NVG lighting system design process

Def Stan 02-587 Part 3

Categories of NVG lights

Treatment of each category

Consolite has unrivalled experience in the design of warship lighting systems for use with night vision goggles (NVGs, sometimes also referred to as night vision devices, NVDs).

The design process starts with an in-depth understanding of all requirements for the lights, including their “normal”, non-NVG related functions, and the performance parameters required to permit their safe and effective use in the presence of NVGs. This frequently requires a careful balance between intensity, colour and NVG compatibility.

The performance requirements for NVG operations are defined in the UK Defence Standard Def Stan 02-587 Part 3, originally drafted by Consolite. This separates lights into various categories according to function and location on the ship, and covers all light types that could be visible to NVG-aided aircrew. It also takes account of the needs of ship’s staff who may or may not be using NVGs.

Broadly the categories are:

External Lighting

Category A:

Aviation related lights. Those that the approaching aircrew wish to see through NVGs as they provide visual cues and an enhancement to spatial awareness during the approach.

Category B:

Non-aviation related lights. Those that the aircrew do not wish to see, as they are not required and may even prove confusing. They may, however, have important functions for the ship’s personnel.

They can be sub-divided into:

Category B1. Required. Those that have a function in various areas of the ship to allow ship’s staff to perform their tasks during night operations, and so cannot be switched off.

Category B2. Not required. Those that are not required at all during night aviation operations.

Interior Lighting

Category C:

Lights in areas of the ship where NVGs will be used.

Category D:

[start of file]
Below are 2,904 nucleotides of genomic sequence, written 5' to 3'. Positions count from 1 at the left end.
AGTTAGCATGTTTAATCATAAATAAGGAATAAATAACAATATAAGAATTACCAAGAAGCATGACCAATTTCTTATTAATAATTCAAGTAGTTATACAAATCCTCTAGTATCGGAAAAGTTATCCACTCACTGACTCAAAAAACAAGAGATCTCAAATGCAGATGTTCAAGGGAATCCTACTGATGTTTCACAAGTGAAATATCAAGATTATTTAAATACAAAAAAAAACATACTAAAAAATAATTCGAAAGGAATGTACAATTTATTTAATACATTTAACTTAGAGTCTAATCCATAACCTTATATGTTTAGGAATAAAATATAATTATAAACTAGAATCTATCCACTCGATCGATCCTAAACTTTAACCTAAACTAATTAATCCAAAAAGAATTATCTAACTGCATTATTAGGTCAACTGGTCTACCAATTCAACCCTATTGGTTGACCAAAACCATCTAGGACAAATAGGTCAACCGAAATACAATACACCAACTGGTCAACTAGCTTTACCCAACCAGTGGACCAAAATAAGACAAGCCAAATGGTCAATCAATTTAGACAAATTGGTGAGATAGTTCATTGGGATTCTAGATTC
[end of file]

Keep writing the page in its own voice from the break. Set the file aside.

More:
Lights in areas of the ship where NVGs will not be used but where light could leak out and become visible to approaching aviators.

Category E:

For completeness, everything else, i.e. lights in areas of the ship where NVGs will not be used, and which will never be visible to NVG users.

Def Stan 02-587 Part 3 goes on to consider in detail the requirements for each type of light in each category.

Approach to NVG Lighting System Design

In order to make the whole ship safe for NVG-aided aviation operations, all lights visible to aircrew must be considered and treated as a complete system.

Lights in Category B2 should be switched off or otherwise screened from view.

Lights in Category A are typically visual landing aids (VLAs), and can usually be treated as point sources. This means that NVIS Radiant Intensity (NRI) is the most useful parameter to define. NRI needs to be set to a range that is high enough to permit acquisition through NVGs at an appropriate range, while at the same time low enough that it does not disturb NVG performance at short ranges when the aircraft is close to or on the flight deck (this is termed NVG friendly). Not only that, but they also have to meet their requirements for unaided operations, so visibility to the naked eye must not be impacted.

Lights in Category B1 need to be fully NVG compatible as they do not need to be seen by aircrew.

Similarly lights in Categories C and D should be fully NVG compatible to avoid disturbing NVG operations.

Consolite uses its experience and its dark room test facilities to ensure that all lights on a warship will meet their respective requirements.  This may be through the modification of existing lights by adding special filters, or it may be through supply of completely new lights, designed from scratch to have the required performance.